5. Cullen Chandler

    June 24, 2010 at 7:47 pm

    I tried to post a comment here about a month ago–or longer, just after I had read this post the first time–but my computer must have bungled the effort. So here we are…Jonathan is right that my point, if I can call it that, was to get folks to see the 'rebellions' in a different way. The Königsnähe people already do that, in that they understand the rebellions to be not about freedom from kings but rather linkages to kings. But I came across plenty of examples of aristocrats 'rebelling' for reasons that seemed to me to be not Königsnähe. The stumbling block, though, is also just as Jonathan mentions. My main case study, the 877-8 rebellion by the major magnates, is pretty much about Königsnähe when you get down to it. One kind of conclusion I could offer: I think we should quit using the terms rebel/rebellion/rebels for these cases.The paper came from a question I developed when reading some recent stuff, but I guess there's nowhere really to go with it, other than to try to incorporate the infos into something else.Glad I could keep you somewhat awake, though. I would hate for you to have missed Helmut's entrance! :-)

  6. Medieval History Geek

    June 26, 2010 at 2:30 pm

    Again, I apologize for not paying attention to your paper as I should have.There are some interesting aspects to what you discussed – I could see some parallels/contrasts drawn to how societies deal with disputes. In various times and places a highly ranked noble had ways of expressing his disapproval of a ruler's policies including, among others; petitions, envoys, mob violence and public disputation techniques ranging from speeches on the Roman Senate floor to Sermons.Should these "non-rebellions" be viewed as a type of public disputation? One designed to express displeasure with a visible display – a Carolingian form with the same goals as an oratory by Cicero to the Roman Senate?There might be a follow-up to Richard Lim's Public Disputation, Power, and Social Order in Late Antiquity in there someplace.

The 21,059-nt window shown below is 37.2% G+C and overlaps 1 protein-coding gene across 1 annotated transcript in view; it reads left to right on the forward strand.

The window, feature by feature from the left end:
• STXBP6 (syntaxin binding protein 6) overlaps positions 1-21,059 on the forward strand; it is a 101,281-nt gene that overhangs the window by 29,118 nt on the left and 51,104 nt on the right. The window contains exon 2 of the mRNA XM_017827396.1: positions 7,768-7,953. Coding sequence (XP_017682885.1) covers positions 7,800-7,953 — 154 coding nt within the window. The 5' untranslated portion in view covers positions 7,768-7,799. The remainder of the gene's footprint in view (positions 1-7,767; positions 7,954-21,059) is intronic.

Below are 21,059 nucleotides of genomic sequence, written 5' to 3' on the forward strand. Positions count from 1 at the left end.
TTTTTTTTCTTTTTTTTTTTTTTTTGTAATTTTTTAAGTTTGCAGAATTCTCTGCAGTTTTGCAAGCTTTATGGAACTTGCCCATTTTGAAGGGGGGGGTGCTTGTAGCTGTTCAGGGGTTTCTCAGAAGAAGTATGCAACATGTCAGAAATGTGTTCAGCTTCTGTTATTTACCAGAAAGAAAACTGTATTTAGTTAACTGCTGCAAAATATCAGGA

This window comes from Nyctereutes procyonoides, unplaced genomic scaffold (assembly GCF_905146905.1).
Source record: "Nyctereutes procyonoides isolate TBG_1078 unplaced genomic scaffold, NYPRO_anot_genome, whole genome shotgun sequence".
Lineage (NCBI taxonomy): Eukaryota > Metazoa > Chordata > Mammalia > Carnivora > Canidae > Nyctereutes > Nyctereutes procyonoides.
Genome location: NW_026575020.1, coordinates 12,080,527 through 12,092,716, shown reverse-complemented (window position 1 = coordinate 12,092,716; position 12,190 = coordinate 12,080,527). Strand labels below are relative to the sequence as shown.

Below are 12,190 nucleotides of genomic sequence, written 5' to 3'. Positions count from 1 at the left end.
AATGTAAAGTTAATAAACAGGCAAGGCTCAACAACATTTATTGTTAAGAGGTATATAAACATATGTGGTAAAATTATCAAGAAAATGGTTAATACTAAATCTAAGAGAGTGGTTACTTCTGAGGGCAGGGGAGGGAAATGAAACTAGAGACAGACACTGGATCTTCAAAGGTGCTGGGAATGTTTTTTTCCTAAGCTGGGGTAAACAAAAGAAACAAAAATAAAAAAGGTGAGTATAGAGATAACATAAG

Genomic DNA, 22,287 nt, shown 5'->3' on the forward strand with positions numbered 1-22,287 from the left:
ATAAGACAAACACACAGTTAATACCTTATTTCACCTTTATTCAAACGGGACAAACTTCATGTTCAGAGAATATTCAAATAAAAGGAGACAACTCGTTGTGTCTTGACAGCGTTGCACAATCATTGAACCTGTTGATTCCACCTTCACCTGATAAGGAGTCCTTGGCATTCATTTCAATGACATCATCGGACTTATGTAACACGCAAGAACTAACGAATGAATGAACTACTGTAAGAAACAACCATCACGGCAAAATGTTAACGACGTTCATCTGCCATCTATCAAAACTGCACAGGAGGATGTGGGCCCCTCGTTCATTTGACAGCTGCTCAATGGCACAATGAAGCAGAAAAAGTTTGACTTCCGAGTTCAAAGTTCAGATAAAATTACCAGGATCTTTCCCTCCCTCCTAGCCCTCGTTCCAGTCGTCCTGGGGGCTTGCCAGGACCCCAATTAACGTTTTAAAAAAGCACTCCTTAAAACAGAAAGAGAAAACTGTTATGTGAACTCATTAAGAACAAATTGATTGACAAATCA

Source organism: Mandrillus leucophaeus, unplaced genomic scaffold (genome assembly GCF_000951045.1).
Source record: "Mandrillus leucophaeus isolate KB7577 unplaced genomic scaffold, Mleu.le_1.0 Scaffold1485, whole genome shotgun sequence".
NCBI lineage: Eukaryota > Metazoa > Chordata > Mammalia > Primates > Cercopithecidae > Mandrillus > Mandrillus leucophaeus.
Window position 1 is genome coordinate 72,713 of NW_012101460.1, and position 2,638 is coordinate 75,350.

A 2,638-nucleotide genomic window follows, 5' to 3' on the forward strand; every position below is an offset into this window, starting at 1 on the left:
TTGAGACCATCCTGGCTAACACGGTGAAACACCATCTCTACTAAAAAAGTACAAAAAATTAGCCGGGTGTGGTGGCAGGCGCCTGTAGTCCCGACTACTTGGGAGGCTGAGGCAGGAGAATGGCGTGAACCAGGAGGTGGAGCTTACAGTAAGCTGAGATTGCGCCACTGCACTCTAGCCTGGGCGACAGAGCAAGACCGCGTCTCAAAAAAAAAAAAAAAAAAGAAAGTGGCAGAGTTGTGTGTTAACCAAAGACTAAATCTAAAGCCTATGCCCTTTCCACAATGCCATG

7. Cullen Chandler

    April 11, 2011 at 4:04 pm

    Wasting time as we approach this year's Congress… I'll lightheartedly blame Helmut for the audience's loss of attention. It's hard to compete with a bigger name's potential absence from the session and then with his rushed arrival and cheerful applause it generates. So the schmo presenting has it coming. It's not like anyone should pay more attention to him than to me in the first place! I'm pretty low on the food chain here.Thanks for the review, and keep up the good work. Maybe we'll have reason to meet at K'zoo this time?

  8. Curt Emanuel

    April 12, 2011 at 1:13 am

    I have your session marked as one to attend Thursday. No guarantee I make it (I've made guarantees before – then you run into someone and get diverted) but I enjoy Hagiography and should make it.